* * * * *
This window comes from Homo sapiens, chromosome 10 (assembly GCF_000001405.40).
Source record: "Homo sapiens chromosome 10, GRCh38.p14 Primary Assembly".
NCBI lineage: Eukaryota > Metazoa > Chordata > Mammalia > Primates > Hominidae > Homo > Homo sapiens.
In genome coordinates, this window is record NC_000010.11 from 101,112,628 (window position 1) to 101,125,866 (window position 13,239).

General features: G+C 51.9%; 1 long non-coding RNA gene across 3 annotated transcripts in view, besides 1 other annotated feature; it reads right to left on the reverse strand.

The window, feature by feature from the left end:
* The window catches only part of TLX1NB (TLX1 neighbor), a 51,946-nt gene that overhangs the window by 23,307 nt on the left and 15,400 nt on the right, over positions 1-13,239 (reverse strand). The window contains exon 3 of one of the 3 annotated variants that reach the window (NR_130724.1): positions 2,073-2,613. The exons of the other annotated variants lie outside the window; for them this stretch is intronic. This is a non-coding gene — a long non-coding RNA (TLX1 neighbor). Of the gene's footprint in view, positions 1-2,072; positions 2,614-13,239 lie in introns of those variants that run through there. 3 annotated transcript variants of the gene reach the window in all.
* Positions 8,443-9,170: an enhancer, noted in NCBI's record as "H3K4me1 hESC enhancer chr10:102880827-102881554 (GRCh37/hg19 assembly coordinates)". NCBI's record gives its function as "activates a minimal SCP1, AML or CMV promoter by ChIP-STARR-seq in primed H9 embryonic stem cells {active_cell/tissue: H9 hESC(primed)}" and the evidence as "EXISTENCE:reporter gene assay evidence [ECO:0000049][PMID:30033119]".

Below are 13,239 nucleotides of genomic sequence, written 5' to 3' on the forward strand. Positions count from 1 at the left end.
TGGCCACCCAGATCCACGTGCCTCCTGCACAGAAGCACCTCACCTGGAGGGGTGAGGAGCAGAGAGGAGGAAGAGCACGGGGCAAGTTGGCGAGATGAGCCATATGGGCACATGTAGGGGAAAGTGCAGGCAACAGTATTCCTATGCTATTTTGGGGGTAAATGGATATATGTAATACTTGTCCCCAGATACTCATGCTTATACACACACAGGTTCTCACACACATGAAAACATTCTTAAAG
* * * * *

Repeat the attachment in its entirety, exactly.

This window comes from Homo sapiens, chromosome 10 (assembly GCF_000001405.40).
Source record: "Homo sapiens chromosome 10, GRCh38.p14 Primary Assembly".
NCBI lineage: Eukaryota > Metazoa > Chordata > Mammalia > Primates > Hominidae > Homo > Homo sapiens.
In genome coordinates, this window is record NC_000010.11 from 101,112,628 (window position 1) to 101,125,866 (window position 13,239).

General features: G+C 51.9%; 1 long non-coding RNA gene across 3 annotated transcripts in view, besides 1 other annotated feature; it reads right to left on the reverse strand.

The window, feature by feature from the left end:
* The window catches only part of TLX1NB (TLX1 neighbor), a 51,946-nt gene that overhangs the window by 23,307 nt on the left and 15,400 nt on the right, over positions 1-13,239 (reverse strand). The window contains exon 3 of one of the 3 annotated variants that reach the window (NR_130724.1): positions 2,073-2,613. The exons of the other annotated variants lie outside the window; for them this stretch is intronic. This is a non-coding gene — a long non-coding RNA (TLX1 neighbor). Of the gene's footprint in view, positions 1-2,072; positions 2,614-13,239 lie in introns of those variants that run through there. 3 annotated transcript variants of the gene reach the window in all.
* Positions 8,443-9,170: an enhancer, noted in NCBI's record as "H3K4me1 hESC enhancer chr10:102880827-102881554 (GRCh37/hg19 assembly coordinates)". NCBI's record gives its function as "activates a minimal SCP1, AML or CMV promoter by ChIP-STARR-seq in primed H9 embryonic stem cells {active_cell/tissue: H9 hESC(primed)}" and the evidence as "EXISTENCE:reporter gene assay evidence [ECO:0000049][PMID:30033119]".

Below are 13,239 nucleotides of genomic sequence, written 5' to 3' on the forward strand. Positions count from 1 at the left end.
TGGCCACCCAGATCCACGTGCCTCCTGCACAGAAGCACCTCACCTGGAGGGGTGAGGAGCAGAGAGGAGGAAGAGCACGGGGCAAGTTGGCGAGATGAGCCATATGGGCACATGTAGGGGAAAGTGCAGGCAACAGTATTCCTATGCTATTTTGGGGGTAAATGGATATATGTAATACTTGTCCCCAGATACTCATGCTTATACACACACAGGTTCTCACACACATGAAAACATTCTTAAAG